A WRINKLE IN TIME: The Graphic Novel by Hope Larson (Madeleine L’Engle), Book Review
A graphic novel adaptation of Madeleine L’Engle’s ground-breaking science fiction and fantasy classic A Wrinkle in Time, soon to be a major motion picture.
A Wrinkle in Time, The Graphic Novel Synopsis :
The world already knows Meg and Charles Wallace Murry, Calvin O’Keefe, and the three Mrs–Who, Whatsit, and Which — the memorable and wonderful characters who fight off a dark force and save our universe in the Newbery award-winning classic A Wrinkle in Time. But in 50 years of publication, the book has never been illustrated. Now, Hope Larson takes the classic story to a new level with her vividly imagined interpretations of tessering and favorite characters like the Happy Medium and Aunt Beast. Perfect for old fans and winning over new ones, this graphic novel adaptation is a must-read.
(Macmillan Publishers, 2012)
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I’ve been meaning to read Madeleine L’Engle’s A Wrinkle in Time for years.
Why? Because it is one of those classic children’s titles on all those ‘best of’ lists that people seem to have strong, and generally positive, memories of reading. After hearing that a big budget Disney movie adaptation starring Storm Reid, Oprah Winfrey, Reese Witherspoon and Mindy Kaling is set for release in 2018, I thought it was about time I found out for myself what all the fuss was about.
Why choose the graphic novel format? I’ve not read many graphic novels, but really enjoyed those I have. Plus Hope Larson’s graphic novel adaptation spent forty-four weeks on the New York Times bestseller list and has a 4.5 star rating on Amazon.
If you are like me, and have not read the original novel published in 1962, here is a very brief summary of the A Wrinkle in Time storyline:
One dark and stormy night, the Murry family is visited by three strange figures, who send them on a mission to find Mr. Murry, a missing government physicist. Joined by their friend Calvin O’Keefe, Meg and Charles Wallace travel to the planet Camazotz via tesseract, a wrinkle in space-time that allows fast travel between distant points. As the children search for Mr. Murry, they encounter all manner of weird creatures and face off against a cosmic force that threatens not only them but the universe as a whole. (Commonsense Media)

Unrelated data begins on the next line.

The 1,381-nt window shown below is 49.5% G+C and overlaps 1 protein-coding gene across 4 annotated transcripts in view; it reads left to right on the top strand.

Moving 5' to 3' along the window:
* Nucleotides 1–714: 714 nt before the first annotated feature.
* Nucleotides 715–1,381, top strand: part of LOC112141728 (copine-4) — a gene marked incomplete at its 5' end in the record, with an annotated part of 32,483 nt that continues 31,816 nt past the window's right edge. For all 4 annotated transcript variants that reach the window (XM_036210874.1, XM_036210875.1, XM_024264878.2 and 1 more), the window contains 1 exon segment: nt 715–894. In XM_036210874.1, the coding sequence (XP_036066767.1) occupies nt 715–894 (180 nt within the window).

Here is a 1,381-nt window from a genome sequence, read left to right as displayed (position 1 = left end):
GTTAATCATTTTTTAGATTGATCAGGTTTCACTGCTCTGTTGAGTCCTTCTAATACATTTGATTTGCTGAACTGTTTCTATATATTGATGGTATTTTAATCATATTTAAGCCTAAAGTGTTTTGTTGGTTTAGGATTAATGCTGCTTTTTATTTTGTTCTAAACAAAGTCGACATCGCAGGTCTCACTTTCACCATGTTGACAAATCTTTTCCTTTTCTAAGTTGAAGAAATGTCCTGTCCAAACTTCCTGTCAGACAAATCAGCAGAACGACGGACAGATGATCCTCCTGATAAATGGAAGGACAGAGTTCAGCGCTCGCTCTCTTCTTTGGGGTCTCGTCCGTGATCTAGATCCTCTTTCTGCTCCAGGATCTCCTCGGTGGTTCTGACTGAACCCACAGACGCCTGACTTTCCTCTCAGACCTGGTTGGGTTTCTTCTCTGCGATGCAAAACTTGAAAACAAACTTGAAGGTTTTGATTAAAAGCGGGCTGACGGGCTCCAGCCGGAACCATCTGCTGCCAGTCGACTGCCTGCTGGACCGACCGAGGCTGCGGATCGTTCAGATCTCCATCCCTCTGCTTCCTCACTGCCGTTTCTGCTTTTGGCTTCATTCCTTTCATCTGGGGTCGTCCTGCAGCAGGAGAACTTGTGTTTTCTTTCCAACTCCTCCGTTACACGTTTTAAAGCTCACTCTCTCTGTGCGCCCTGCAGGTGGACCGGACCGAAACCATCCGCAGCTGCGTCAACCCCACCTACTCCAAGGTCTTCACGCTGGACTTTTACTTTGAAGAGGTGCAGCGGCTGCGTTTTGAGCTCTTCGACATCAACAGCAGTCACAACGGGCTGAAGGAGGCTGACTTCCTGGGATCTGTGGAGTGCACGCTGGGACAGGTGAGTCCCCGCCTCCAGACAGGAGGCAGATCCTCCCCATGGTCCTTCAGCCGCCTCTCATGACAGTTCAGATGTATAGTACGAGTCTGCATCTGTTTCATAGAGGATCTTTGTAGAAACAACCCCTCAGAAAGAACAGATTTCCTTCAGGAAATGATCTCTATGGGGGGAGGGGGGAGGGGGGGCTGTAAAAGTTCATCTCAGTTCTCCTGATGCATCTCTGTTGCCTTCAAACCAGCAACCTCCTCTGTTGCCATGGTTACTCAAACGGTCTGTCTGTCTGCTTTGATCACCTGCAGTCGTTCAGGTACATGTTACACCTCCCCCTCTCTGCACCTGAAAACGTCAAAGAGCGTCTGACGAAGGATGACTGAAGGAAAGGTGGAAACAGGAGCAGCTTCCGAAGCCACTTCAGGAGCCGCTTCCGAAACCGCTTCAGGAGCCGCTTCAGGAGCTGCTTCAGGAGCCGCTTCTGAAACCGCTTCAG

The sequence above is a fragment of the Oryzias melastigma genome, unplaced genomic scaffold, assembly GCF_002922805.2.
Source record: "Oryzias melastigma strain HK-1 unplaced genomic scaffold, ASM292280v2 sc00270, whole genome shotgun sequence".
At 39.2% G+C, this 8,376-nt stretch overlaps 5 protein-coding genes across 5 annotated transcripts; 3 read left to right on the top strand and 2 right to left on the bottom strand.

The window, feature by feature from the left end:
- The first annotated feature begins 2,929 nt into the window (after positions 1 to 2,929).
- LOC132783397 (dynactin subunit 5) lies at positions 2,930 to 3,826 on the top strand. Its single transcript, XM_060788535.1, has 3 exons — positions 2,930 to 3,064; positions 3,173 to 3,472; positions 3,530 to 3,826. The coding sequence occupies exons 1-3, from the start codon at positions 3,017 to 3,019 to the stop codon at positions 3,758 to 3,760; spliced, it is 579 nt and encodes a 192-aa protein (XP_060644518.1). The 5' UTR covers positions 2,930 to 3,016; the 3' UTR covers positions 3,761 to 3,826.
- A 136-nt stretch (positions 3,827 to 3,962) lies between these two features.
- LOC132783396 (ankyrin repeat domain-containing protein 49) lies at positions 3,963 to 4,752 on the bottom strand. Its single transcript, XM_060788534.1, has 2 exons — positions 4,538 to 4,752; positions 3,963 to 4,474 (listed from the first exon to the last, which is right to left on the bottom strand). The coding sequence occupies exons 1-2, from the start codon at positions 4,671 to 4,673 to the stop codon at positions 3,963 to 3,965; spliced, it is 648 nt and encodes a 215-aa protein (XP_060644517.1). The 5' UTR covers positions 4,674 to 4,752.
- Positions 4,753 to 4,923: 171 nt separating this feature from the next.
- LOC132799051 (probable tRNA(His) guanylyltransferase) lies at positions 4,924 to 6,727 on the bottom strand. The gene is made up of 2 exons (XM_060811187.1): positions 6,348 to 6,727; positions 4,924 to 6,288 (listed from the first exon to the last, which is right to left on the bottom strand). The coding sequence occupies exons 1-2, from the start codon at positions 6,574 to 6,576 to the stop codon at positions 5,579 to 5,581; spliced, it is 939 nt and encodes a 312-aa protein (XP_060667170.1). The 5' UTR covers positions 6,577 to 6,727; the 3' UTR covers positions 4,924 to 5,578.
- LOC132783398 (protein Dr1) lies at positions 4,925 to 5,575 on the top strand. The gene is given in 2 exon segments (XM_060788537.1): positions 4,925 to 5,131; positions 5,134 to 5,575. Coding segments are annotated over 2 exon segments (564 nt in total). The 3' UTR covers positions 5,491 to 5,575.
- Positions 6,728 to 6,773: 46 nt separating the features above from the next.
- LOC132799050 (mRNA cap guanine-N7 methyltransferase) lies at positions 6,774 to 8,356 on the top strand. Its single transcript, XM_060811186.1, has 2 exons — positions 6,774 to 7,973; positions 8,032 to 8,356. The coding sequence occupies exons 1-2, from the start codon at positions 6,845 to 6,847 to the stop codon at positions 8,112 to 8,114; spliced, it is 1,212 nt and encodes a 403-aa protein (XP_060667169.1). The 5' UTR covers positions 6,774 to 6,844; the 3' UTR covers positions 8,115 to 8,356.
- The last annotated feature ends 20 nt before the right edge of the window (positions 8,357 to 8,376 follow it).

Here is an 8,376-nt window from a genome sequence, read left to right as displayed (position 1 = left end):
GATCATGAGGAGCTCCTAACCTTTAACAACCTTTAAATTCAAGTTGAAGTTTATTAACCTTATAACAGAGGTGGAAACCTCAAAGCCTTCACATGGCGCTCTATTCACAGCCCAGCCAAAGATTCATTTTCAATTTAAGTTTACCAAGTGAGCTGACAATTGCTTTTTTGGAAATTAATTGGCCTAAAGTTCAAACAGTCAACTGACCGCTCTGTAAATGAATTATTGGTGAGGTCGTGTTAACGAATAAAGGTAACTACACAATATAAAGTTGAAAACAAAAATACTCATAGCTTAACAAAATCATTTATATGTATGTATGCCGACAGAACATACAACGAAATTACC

A Wrinkle in Time was actually the first title in L’Engle’s Time Quintet Series starring the Murry and O’Keefe families.
The graphic novel
The first point to note is that unlike the upcoming movie, this is not a modern interpretation of the original story, simply a graphical interpretation.
Larson depicts well the clothes and hairstyles, and societal views of the mid 20th century. The religious overtones were not necessarily up my alley either, but I’ve since read that much of the text featured in the graphic novel comes straight from the original text (and it shows, in both word usage and phrasing).
While the outdated opinions our protagonists come up against may grate on readers today, within that context I admired the story’s theme of intellectual individualism and female characters skilled in the mathematical sciences. In that it was a story before it’s time.
Protagonist Meg was a little dramatic/whiny for my modern tastes, but the angst and pent up emotion she displays is perhaps fitting for the era in which her character lived. Expression of emotions through her characters is something Larson excels at — beautifully conveying the wide eyed wonder and openness of little Charles and the awkwardness of Calvin.
Some of my favourite scenes from this book, when Mrs Whatsit sprains her dignity (Page 34) and when Meg argues that ‘like and equal are two entirely different things’ (Page 293).
But the decision to restrict the graphics to black, ice blue and white… I’m in two minds about this. The story’s opening scenes are on a dark, stormy night and the character is battling with both fear and lots of negative internal feelings, so initially the dark hues seemed well suited and evocative. However, as the story progresses and they travel through time and space, witnessing The Dark and inhabitants of new worlds, I think a full colour palette would have heightened the magic, scale and wonderment of that experience.
All in all though, while not quite what I’d expected A Wrinkle in Time: The Graphic Novel was a quick and enjoyable read,
If you’ve not read a graphic novel, I recommend you give one a try — the experience is distinctly different from reading plain text, I am certain it exercises both your eyes and different neural pathways.
BOOK RATING: The Story 3.5 / 5 ; The Writing 3 / 5 — Overall 3.25
Get your copy of A Wrinkle in Time: The Graphic Novel from:
Scribd (Free 1 Month Trial) | Book Depository | Amazon | Kobo | B&N | Indigo
Genre: Children, Classic, Graphical, Sci-Fi-Fantasy
About the Author, Hope Larson
Hope Larson won an Eisner award for this title. She is also the author and illustrator of Salamander Dream, Gray Horses, Chiggers, and Mercury, and the author of Compass South and Knife’s Edge, both illustrated by Rebecca Mock. She lives in Los Angeles.
- In an interview with Hero Complex, Larson explains that Madeleine L’Engle’s estate instigated this adaptation and that Margaret Ferguson (imprint of Farrar Straus Giroux) first approached her about the project.
Other reviews of A Wrinkle in Time
Goodreads, Publishers Weekly, Kirkus Reviews, LA Review of Books
Unlike this graphic novel, the upcoming movie looks distinctly modern and colourful…